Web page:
I can remember when I was seventeen walking into the garden in Prudhoe where we lived while my dad was out in the garden building a giant rockery and saying that I’d decided what I wanted to be – a writer – though initially I’d thought about sports journalism as I am a massive sports fan, you name it I watch it. Actually consume is probably a better word. It took me a while, a lot of false starts, a lot of nearly’s. I got my first agent aged 20, sold my first novel the same year, but Sting’s rain forest crusade pretty much killed me dead. Paper prices in the UK went through the roof so over 18 months a paperback went from 49p to 4.99 and the publisher who’d signed me cut 28 first time novelists from their roster. I think it was 28. I’m a bit sketchy on the number these days, it was a long time ago now. I then went 8 or 9 years unable to sell a thing, dumped by my agent, and thinking it was all over before it had begun. I got a ‘normal’ job working for the Ministry of Defence in the UK, working with guys on the nuclear subs, liaising with generals out in the gulf for supply issues around the time of the first Gulf War, all sorts of interesting bits and bobs that all fall under the Official Secrets Act, but I wasn’t a good fit for the job. I ended up quitting and going back to university to pursue a phd, which led me to teaching in Sweden where I live now. I’d pretty much given up the writing having done a few bits, like kids adaptations of Return of the Jedi and Jurassic Park – easy reader things – and having done three or four books that had sold only to have the publishers bought out or go bankrupt or the book just be too timely and the release schedule too slow (a kids guide to the internet in 1996…) but I keep writing in the background, and things gradually started to change. I went full time in 2005, so I’m on my ten year anniversary and have written for all sorts of popular media franchises, games, tv shows, you name it. But Sunfail marks a bit of a change in direction: it’s me, for me, not hiding behind a game or a comic or something else.
What’s one of the first things you can remember writing?
Ha, I remember my first attempt at a novel – it was called “Old Yawn and the Wizard’s Banana”… the idea being wizards draw their magic from fruit, stuff grown from the earth and filled with its nutrients and powers, and a prestigious old wizard had cast a rain spell which had been going now for 437 days straight because he’d been kidnapped by demonic gangsters… and his daughter had come to our private investigators to hire them to find him so that they could finally put an end to the downpour… it was a comedy noir, I guess you’d call it. It had loads of terrible lines in it, really bad humour. I’ve still got it. No one will ever see it. Ever.
What authors or books have inspired you the most?
My favourite authors – as in the ones I’ve loved longest – are Jonathan Carroll and Clive Barker, both because they have a wonderful unique way of seeing the world and really believe there’s still magic out there to be found if you only know where to look. I can’t recommend these guys enough. For Carroll it’s his entire Answered Prayers sequence, Bones of the Moon, Sleeping in Flame, Child Across the Sky, etc just fabulous. For Barker… it’s Weaveworld. It was my favourite novel when I was 18. I read it again on my 40th birthday, risking going back to an old favourite, and loved it even more, but for entirely different reasons. Where 18 year old me had been blown away by the imagination on display 40 year old me was struck by the beauty of the language, the poetry and personal philosophies inside those pages. Weaveworld is a monumental achievement.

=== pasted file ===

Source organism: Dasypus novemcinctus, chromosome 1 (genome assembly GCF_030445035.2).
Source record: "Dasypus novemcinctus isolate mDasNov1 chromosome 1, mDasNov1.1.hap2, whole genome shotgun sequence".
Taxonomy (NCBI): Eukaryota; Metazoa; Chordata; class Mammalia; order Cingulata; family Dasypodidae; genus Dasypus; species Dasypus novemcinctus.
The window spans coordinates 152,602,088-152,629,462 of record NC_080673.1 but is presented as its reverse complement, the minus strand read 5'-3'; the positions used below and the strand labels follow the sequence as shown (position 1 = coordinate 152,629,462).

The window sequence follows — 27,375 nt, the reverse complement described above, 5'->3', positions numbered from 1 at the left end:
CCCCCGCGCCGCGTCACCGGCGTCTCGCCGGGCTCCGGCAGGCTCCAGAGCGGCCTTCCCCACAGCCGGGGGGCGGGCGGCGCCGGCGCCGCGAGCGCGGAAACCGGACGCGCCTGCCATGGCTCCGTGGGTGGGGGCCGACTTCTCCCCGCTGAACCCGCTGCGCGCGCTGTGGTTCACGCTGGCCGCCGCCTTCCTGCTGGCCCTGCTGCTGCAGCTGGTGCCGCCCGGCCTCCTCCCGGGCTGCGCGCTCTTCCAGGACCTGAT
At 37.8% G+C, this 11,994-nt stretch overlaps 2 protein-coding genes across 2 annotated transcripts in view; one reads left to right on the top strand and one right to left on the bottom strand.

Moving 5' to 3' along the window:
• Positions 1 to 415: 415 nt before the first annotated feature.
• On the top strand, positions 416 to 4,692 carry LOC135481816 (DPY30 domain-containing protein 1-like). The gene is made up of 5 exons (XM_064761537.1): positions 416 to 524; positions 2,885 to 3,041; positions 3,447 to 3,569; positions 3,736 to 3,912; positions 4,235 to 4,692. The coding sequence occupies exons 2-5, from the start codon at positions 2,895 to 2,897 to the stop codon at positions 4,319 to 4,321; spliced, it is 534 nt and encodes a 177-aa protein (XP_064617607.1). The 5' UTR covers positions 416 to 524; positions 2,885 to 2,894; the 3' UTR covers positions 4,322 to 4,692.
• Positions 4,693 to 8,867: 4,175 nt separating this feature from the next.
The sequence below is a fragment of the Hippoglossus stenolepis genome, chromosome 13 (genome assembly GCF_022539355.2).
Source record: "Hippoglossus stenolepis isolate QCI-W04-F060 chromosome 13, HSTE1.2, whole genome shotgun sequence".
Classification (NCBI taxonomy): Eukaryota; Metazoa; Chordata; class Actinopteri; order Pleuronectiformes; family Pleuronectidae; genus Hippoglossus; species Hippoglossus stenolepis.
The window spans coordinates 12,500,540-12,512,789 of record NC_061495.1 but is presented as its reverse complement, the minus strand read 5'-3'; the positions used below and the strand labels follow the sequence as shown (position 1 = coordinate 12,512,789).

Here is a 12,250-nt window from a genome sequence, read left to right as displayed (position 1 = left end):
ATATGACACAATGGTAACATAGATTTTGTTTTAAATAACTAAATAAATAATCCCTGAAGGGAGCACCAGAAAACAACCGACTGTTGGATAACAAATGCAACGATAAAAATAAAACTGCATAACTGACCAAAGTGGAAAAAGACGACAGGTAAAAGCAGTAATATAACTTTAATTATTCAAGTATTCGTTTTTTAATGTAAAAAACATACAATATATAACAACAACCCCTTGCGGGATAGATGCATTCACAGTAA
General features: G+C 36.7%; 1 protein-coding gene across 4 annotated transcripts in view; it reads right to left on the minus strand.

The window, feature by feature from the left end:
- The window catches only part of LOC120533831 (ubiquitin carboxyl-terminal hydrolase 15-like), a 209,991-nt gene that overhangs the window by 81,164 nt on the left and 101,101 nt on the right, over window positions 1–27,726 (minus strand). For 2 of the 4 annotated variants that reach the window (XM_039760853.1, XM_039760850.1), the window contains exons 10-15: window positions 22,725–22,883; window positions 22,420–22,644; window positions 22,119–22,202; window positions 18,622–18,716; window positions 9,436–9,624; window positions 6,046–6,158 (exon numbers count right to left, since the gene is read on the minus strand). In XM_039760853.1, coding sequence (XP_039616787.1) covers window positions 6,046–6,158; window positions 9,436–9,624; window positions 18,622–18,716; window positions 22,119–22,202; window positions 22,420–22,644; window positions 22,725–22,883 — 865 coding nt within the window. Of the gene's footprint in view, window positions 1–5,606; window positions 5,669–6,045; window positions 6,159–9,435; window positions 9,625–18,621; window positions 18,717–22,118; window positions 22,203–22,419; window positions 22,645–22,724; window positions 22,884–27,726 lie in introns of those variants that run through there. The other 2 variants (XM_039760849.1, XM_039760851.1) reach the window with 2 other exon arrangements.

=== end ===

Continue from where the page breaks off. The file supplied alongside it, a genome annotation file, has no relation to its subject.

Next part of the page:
If you could experience one book again for the first time, which one would it be?
Weaveworld. For all the reasons listed above.
What are you currently reading?
I’m in the last 40 pages of Roger Hobb’s brilliant Ghostman.
What’s next for you? Is there anything else you’d like to share?
In terms of what I’m writing right now, I’m working on a crime novel, Parallel Lines, which is a bit quirky, a bit offbeat, and then I’ve got a very British mythical-fantasy novel, but in terms of releases, I’ve got a Sherlock Holmes novel coming from Titan next year, and a brand new hardcover fantasy coming from St Martins called Glass Town.
Dogs howl in the streets, running wild. Birds fall dead from the sky. Even the sun itself is failing. As darkness descends all hell breaks loose and terrorists strike hard and fast, taking out the army base at Fort Hamilton, Brooklyn, leaving Manhattan vulnerable.
Jake Carter is an NYC subway electrician and former Special Forces operative. When he finds two young men spraying graffiti across the subway station walls, he realizes their marks aren’t gang tags or band names: they are a message, a call to arms spelled out in a lost language. The Hidden are communicating with each other. The end of the world has arrived, and it’s being orchestrated by those unseen–for profit.
Carter finds himself dragged into a world of conspiracy and menace by a woman he hasn’t spoken to in over a decade: Sandra Keane, his ex-girlfriend, is one of the few who knows what’s going on. She has just turned against her paymasters, and now she’s running for her life with nowhere left to hide. With Sandra, Carter must answer some impossible questions: How do you fight an enemy you cannot see? How do you defeat ghosts? How do you stop some of the richest and most powerful men in the world when they own the shadows? And most important of all, how do you stay alive when the world around you is dying?